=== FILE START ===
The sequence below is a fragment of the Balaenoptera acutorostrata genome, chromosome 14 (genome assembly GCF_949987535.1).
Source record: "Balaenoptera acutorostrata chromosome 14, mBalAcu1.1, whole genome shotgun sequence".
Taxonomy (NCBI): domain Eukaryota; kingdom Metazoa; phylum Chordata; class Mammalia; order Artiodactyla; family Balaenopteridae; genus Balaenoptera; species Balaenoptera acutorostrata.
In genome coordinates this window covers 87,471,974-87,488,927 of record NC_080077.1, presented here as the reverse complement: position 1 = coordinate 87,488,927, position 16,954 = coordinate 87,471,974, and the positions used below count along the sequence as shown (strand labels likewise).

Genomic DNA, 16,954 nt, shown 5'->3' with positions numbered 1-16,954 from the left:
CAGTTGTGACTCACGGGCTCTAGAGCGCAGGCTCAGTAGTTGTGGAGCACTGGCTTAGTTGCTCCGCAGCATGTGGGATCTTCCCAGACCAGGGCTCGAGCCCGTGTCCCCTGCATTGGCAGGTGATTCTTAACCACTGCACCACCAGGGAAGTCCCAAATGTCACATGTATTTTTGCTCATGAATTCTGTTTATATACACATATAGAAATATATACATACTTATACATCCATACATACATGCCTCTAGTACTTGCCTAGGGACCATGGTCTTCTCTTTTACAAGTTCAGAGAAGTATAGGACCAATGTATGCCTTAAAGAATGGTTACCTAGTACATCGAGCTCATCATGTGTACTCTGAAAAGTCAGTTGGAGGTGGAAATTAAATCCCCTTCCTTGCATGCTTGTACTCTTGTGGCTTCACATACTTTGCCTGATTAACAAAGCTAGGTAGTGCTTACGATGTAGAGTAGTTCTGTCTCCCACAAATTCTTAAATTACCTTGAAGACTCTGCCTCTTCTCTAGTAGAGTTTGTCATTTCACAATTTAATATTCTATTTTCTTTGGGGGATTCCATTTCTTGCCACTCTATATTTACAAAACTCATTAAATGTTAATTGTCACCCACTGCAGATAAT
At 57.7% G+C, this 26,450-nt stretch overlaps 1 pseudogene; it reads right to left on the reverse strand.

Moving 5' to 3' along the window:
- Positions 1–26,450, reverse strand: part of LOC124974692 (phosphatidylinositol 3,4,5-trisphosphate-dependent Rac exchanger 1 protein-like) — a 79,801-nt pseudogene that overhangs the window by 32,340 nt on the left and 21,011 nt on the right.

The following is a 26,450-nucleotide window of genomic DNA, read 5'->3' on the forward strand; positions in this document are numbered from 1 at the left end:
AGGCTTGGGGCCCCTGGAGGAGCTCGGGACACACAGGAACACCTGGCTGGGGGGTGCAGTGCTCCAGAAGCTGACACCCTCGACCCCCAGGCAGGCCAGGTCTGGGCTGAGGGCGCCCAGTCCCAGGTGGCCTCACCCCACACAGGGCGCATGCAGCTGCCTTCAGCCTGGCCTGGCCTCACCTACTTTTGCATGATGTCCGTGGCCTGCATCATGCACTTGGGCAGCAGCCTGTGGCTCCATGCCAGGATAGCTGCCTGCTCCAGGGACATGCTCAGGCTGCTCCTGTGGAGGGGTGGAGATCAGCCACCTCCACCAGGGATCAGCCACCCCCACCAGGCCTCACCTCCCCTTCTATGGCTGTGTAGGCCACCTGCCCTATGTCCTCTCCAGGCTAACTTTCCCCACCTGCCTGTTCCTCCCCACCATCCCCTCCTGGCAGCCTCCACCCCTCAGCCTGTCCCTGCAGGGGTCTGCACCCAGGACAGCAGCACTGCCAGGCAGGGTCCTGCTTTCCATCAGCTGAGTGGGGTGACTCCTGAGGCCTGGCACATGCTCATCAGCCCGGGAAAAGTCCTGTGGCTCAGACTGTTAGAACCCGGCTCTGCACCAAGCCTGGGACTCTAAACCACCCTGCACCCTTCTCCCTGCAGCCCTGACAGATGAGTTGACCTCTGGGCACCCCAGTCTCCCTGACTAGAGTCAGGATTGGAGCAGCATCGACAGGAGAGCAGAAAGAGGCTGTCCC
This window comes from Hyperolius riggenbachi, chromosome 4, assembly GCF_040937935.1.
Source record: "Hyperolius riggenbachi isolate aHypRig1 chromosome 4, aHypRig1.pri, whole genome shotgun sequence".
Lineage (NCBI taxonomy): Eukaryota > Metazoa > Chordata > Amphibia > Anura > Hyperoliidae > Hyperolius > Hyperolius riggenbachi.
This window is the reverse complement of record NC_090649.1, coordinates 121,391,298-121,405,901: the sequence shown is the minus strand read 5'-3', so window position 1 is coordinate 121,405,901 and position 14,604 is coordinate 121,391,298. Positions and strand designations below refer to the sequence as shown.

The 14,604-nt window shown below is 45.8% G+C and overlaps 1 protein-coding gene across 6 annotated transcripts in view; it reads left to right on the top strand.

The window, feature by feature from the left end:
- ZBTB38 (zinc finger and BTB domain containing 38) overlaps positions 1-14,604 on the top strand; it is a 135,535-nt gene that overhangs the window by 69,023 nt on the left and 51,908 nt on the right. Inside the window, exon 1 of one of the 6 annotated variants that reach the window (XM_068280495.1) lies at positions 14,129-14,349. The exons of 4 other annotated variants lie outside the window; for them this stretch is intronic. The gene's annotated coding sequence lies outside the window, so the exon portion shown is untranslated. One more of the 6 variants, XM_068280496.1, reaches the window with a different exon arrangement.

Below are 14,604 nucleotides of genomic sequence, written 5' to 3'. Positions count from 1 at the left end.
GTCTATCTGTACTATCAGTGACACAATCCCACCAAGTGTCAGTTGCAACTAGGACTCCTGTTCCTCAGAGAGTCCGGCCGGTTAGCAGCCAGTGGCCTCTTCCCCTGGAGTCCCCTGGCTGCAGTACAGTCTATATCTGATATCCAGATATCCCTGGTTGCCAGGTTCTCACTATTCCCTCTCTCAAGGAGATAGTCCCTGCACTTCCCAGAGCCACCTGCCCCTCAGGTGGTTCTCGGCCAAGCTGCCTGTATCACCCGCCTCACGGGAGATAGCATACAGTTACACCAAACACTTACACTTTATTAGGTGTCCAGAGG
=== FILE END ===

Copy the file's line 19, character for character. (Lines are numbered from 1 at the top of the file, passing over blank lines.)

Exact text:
Below are 14,604 nucleotides of genomic sequence, written 5' to 3'. Positions count from 1 at the left end.